Of course this is flat out nonsense. Value just doesn’t work like this. Nobody is willing to pay for a worthless asset on the off chance they can flip it to some other sucker down the road. Or at least when this happens, it’s usually in the context of a massive bubble.
But What About Gold?
But doesn’t gold work this way? Today the demand for gold is well above the demand derived from gold’s industrial use cases. Isn’t all that excess demand just people people using it as a store of value? No!
That excess demand comes from speculators who are speculating that gold will take on new use cases at some point in the future. For example, if the dollar collapses it’s reasonable to think that gold might play a role in whatever monetary system emerges from the ashes. If some nations switch to a gold standard, or if central banks start buying gold for their reserves, or even if people are bartering directly with gold coins, then gold will be demanded for those purposes. If the collapse never happens, if world governments suddenly learn fiscal responsibility, if central banks suddenly reverse course on their loose monetary policy, then I’d expect the price of gold to trend downwards as it becomes clear those new use cases are not materializing.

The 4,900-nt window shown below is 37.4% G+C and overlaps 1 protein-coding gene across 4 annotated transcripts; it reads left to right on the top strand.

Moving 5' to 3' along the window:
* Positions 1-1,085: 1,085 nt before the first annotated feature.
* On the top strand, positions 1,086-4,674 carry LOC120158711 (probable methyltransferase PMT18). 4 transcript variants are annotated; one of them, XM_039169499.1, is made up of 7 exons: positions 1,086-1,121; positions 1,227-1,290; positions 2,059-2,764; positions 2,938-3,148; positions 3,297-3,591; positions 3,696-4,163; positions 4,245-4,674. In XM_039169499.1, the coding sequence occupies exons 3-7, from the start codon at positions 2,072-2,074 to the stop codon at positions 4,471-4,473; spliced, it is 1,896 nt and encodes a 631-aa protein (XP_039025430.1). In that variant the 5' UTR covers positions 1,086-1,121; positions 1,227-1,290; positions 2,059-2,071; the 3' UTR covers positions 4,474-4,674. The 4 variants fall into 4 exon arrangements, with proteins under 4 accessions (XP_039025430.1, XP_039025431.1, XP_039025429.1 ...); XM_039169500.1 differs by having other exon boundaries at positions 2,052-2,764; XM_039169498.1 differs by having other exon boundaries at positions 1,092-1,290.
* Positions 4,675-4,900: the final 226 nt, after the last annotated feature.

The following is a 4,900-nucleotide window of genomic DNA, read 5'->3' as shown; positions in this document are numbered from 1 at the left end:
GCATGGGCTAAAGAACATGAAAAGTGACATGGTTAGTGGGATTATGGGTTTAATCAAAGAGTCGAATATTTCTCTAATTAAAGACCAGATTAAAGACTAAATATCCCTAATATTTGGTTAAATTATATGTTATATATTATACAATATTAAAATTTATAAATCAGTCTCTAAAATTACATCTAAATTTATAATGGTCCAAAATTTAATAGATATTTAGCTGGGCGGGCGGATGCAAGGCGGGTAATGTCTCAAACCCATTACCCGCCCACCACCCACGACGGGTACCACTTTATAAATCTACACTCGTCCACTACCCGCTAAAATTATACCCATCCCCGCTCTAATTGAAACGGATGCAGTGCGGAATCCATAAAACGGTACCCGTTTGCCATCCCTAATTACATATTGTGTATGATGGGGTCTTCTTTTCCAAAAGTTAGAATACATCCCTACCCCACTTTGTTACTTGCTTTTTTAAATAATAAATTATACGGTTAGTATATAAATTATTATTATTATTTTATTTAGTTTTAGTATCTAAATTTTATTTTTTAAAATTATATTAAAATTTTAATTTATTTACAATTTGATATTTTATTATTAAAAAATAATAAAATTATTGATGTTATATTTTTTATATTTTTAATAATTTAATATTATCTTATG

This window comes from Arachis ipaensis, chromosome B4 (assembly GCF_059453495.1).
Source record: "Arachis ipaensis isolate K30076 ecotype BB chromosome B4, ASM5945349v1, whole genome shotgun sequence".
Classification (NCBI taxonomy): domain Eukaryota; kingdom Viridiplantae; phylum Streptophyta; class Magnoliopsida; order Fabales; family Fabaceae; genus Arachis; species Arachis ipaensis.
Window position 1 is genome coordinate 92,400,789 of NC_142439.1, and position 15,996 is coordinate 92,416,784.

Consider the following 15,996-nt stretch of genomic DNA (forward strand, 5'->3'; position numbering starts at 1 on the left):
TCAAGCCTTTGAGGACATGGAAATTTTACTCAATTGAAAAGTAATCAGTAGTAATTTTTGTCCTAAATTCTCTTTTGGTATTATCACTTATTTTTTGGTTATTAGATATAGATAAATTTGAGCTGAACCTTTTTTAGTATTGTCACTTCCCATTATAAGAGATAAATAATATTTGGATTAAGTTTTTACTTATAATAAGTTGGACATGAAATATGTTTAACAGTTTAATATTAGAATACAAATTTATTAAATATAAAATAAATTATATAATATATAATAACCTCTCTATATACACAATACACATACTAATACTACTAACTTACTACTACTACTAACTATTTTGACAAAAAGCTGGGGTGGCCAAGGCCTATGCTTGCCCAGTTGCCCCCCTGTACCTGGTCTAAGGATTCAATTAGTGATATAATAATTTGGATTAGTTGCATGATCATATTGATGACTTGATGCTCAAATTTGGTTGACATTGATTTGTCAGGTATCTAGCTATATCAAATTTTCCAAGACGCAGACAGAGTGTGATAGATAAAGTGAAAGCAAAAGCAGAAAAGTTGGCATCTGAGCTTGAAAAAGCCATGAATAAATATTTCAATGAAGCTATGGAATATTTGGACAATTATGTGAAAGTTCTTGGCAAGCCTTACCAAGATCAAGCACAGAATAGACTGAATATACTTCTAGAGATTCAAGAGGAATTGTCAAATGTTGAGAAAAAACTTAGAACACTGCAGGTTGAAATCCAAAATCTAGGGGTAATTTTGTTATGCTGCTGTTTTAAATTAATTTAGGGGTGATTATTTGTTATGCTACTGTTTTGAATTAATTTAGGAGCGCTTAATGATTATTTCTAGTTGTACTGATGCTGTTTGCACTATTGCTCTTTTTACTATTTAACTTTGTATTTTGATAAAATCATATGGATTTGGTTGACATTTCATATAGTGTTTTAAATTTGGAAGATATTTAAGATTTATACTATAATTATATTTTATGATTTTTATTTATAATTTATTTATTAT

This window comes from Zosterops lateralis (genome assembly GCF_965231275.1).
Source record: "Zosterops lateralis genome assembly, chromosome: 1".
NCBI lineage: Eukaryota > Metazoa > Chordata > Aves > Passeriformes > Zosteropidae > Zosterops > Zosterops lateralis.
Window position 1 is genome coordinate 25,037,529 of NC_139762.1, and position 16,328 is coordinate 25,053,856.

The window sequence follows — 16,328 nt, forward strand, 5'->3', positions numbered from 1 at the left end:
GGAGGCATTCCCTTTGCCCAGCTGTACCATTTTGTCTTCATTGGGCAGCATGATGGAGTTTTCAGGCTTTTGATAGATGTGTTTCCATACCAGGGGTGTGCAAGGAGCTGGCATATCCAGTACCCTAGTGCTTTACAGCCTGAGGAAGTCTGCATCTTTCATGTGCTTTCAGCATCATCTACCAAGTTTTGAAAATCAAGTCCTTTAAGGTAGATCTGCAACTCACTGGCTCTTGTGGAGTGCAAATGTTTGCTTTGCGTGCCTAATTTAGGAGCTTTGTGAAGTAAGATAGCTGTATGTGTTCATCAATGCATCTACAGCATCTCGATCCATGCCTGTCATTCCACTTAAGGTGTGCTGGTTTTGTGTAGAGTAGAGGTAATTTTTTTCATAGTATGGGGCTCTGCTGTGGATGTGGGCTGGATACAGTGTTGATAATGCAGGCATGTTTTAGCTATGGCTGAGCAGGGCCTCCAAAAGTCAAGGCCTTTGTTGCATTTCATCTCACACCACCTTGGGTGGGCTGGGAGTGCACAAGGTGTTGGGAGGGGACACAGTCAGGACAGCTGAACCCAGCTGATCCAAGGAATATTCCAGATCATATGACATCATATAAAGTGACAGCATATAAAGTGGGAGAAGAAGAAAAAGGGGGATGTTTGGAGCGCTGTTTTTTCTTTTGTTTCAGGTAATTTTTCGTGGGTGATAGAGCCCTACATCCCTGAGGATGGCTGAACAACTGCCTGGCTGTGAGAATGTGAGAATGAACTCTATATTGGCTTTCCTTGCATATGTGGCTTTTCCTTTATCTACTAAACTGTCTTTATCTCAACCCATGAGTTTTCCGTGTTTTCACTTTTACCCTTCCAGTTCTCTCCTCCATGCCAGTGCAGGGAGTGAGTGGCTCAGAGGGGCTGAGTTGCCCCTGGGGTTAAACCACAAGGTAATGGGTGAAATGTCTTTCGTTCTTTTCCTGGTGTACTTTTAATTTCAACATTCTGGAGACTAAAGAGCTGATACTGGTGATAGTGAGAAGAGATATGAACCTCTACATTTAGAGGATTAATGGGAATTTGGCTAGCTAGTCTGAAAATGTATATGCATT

All of this talk about Bitcoin as a pure store of value seems to be ignoring the basic concept of liquidity preference. Suppose a hypothetical money where the central bank manages to maintain a stable value. In such a scenario, you would just save your $1 million (from the previous example) in cash. Why? Because cash is the most liquid of all assets ― dramatically more liquid than Bitcoin. If something were to come up where you needed that money before the decade is out, say an emergency medical bill, all other things equal you’d prefer to be holding a liquid asset to an illiquid one. If you were to make the decision to hold some other asset than cash, that asset would need to offer you at least enough of a return to compensate you for your loss of liquidity over that period. (Today, of course, the dollar declines in value yoy but there are plenty of assets that don’t do so and are much more liquid than Bitcoin.)